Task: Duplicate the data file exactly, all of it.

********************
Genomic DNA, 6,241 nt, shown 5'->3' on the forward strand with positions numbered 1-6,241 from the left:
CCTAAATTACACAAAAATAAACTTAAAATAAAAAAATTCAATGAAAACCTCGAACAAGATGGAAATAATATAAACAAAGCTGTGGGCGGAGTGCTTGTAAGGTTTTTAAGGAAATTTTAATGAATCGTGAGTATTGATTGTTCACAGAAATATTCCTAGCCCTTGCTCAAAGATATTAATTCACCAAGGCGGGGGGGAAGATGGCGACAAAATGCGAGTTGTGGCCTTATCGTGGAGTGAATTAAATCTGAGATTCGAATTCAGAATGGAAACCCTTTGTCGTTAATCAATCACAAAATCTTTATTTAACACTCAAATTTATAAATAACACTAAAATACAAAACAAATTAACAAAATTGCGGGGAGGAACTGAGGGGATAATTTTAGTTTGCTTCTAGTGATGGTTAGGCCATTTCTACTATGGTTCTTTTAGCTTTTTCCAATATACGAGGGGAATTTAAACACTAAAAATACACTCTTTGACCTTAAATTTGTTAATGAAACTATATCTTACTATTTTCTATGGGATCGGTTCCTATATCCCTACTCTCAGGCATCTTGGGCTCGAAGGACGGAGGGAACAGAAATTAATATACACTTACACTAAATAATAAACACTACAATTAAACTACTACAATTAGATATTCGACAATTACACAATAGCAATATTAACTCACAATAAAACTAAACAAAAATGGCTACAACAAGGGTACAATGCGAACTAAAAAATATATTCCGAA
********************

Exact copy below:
Genomic DNA, 6,241 nt, shown 5'->3' on the forward strand with positions numbered 1-6,241 from the left:
CCTAAATTACACAAAAATAAACTTAAAATAAAAAAATTCAATGAAAACCTCGAACAAGATGGAAATAATATAAACAAAGCTGTGGGCGGAGTGCTTGTAAGGTTTTTAAGGAAATTTTAATGAATCGTGAGTATTGATTGTTCACAGAAATATTCCTAGCCCTTGCTCAAAGATATTAATTCACCAAGGCGGGGGGGAAGATGGCGACAAAATGCGAGTTGTGGCCTTATCGTGGAGTGAATTAAATCTGAGATTCGAATTCAGAATGGAAACCCTTTGTCGTTAATCAATCACAAAATCTTTATTTAACACTCAAATTTATAAATAACACTAAAATACAAAACAAATTAACAAAATTGCGGGGAGGAACTGAGGGGATAATTTTAGTTTGCTTCTAGTGATGGTTAGGCCATTTCTACTATGGTTCTTTTAGCTTTTTCCAATATACGAGGGGAATTTAAACACTAAAAATACACTCTTTGACCTTAAATTTGTTAATGAAACTATATCTTACTATTTTCTATGGGATCGGTTCCTATATCCCTACTCTCAGGCATCTTGGGCTCGAAGGACGGAGGGAACAGAAATTAATATACACTTACACTAAATAATAAACACTACAATTAAACTACTACAATTAGATATTCGACAATTACACAATAGCAATATTAACTCACAATAAAACTAAACAAAAATGGCTACAACAAGGGTACAATGCGAACTAAAAAATATATTCCGAA